Abigail Faulkner was a determined fighter, worried about her family. After spending four months in jail, she petitioned the governor on December 3 for her release, describing her husband’s symptoms which, while they had subsided some years ago, were back, “through grief and sorrow they are returned to him again, as bad as ever they were.” Her request was not granted.
When trials resumed in January, only three of the approximately one hundred people remaining in jail were found guilty of the crimes of witchcraft and covenanting with the devil, among them Abigail’s 22-year-old niece Elizabeth Johnson Jr., who was described by Reverend Dane as “simplish at best.” Abigail’s other accused relatives were granted their release, after payment of jail fees.
At the end of January, immediately prior to the next scheduled hanging date of February 1, Governor Phips reprieved all the condemned, and followed with pardons sometime later. Abigail’s fees were likely paid immediately. She finally returned to her family in Andover where, on March 20, 1692, she gave birth to the baby that saved her life. He was named Ammi Ruhamah, which roughly translated means “my people had mercy.”
On June 13, 1700, Abigail petitioned the General Court of Boston to overturn her conviction, in an effort to regain her reputation and avoid future exposure to accusations. Again, she was unsuccessful.
Finally, in 1703, a petition spearheaded by Abigail and Francis Faulkner succeeded. Three of the still-living condemned, Elizabeth Proctor, Sarah Wardwell, and Abigail Faulkner, were cleared. It took more than 300 years, via legislation in 1711, 1957, and 2001, to reverse the convictions of all but one of the rest.
Still making its way through the courts today (as of February 2022) is the case of Abigail Faulkner’s “simplish at best” niece, Elizabeth “Betty” Johnson Jr. She was one of the last to be condemned and, through an oversight, will be the very last to have her conviction legally overturned.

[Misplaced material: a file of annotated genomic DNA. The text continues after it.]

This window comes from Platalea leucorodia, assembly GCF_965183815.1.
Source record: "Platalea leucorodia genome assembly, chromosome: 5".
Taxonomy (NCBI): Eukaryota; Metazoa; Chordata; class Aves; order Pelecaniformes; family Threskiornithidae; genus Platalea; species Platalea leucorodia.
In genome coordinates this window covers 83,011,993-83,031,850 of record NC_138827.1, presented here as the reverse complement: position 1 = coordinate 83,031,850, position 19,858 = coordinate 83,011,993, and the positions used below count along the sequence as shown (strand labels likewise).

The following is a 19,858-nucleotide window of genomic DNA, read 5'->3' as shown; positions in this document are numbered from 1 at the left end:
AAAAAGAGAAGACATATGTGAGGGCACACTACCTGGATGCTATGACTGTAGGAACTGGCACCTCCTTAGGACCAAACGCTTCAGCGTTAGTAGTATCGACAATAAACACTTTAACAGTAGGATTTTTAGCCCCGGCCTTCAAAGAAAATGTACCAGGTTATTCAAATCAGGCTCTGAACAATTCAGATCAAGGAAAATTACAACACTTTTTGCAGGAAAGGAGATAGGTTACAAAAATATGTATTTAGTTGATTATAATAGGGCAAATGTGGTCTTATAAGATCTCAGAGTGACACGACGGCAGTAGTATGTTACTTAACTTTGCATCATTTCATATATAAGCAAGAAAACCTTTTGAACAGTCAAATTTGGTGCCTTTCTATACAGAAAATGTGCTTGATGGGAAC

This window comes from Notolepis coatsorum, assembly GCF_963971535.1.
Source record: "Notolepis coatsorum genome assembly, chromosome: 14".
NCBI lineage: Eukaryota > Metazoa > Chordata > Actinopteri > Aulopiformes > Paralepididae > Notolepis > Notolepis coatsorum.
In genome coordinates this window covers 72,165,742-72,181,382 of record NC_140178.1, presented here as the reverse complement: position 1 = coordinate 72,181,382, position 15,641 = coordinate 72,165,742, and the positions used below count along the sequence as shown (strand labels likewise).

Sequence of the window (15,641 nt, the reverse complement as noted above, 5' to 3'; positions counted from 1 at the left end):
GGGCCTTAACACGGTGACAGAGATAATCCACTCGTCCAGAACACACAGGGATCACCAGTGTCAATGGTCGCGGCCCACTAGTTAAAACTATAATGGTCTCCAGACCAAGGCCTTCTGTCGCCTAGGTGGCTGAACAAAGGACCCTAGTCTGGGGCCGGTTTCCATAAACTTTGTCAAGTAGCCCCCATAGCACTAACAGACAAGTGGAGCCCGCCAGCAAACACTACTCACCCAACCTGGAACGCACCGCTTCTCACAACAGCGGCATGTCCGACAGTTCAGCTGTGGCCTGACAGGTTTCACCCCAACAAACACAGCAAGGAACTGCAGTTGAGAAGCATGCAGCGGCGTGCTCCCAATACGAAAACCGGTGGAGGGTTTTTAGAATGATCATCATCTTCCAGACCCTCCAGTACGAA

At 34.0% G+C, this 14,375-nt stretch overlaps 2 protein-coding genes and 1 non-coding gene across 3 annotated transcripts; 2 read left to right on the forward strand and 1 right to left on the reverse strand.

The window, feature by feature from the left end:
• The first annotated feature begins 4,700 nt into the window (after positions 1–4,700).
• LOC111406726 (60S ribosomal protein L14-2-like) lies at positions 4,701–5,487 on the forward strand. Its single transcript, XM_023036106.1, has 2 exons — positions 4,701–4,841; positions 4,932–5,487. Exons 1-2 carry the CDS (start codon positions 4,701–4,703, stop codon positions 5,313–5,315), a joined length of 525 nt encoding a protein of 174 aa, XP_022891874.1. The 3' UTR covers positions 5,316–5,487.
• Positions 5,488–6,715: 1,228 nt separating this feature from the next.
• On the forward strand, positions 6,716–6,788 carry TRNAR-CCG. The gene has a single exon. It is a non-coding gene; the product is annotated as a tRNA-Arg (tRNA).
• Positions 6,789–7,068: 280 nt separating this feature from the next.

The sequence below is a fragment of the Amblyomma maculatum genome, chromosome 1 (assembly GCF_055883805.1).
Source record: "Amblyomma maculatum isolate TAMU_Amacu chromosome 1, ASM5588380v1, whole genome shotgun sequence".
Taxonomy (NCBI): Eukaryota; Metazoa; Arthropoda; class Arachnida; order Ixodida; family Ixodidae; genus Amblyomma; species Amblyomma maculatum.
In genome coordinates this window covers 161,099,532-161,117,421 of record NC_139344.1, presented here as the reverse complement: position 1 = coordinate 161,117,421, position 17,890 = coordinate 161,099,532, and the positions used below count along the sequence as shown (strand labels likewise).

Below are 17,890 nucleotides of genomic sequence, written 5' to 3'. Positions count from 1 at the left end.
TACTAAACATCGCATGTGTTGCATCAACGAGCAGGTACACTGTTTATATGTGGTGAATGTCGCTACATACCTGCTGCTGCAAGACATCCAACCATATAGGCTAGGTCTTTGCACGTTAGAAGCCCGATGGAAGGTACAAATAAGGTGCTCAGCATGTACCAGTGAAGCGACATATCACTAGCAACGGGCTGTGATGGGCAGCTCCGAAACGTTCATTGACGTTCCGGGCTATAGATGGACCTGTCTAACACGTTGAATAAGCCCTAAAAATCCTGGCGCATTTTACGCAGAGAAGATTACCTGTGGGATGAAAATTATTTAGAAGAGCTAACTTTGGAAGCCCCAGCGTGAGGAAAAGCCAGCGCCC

After 55 years of marriage, Abigail and Francis died in Andover within two years of each other – Abigail in 1730 and Francis in 1732. Both are likely buried in the First Burial Ground in North Andover, although no grave markers remain.
In 1726, Ammi Ruhamah married his cousin, Hannah Ingalls, in Andover. The couple moved to Acton, MA, in the 1730s where they raised their family, and Ammi built what came to be known as the Faulkner Mills, which were in operation for 200 years. Their house is today the oldest colonial structure still standing in Acton, originally built in 1707 for Ephraim Jones.
Ammi and Hannah Faulkner, and their son, Colonel Francis Faulkner – a hero of the Revolutionary War – are buried in Acton’s Woodlawn Cemetery.
According to the Plan of Andover in the Province of Massachusetts Bay, Essex County, 1692, which was created by the Historical Societies of Andover and North Andover in 1992, the family of Abigail and Francis Faulkner lived approximately where the Kittredge Elementary School stands today, on Main Street in North Andover.
The Faulkners lived approximately where the Kittredge Elementary School stands today, on Main Street in North Andover.
Abigail lived in this approximate location before her marriage, with her father, Reverend Francis Dane.
The home where Ammi and Hannah Faulkner lived is the oldest colonial structure standing in Acton.
The historical marker for the Faulkner Homestead.
The grave of Ammi Ruhamah Faulkner. The Revolutionary War marker has likely shifted from his son's grave (to the left).
The grave of Ammi's wife, Hannah Ingalls Faulkner.
Col. Francis Faulkner's grave, flanked by his wife Elizabeth and his father Ammi.
A memorial to Edmond Faulkner, original settler and patriarch of the Faulkner family, stands in the First Burial Ground in North Andover, MA.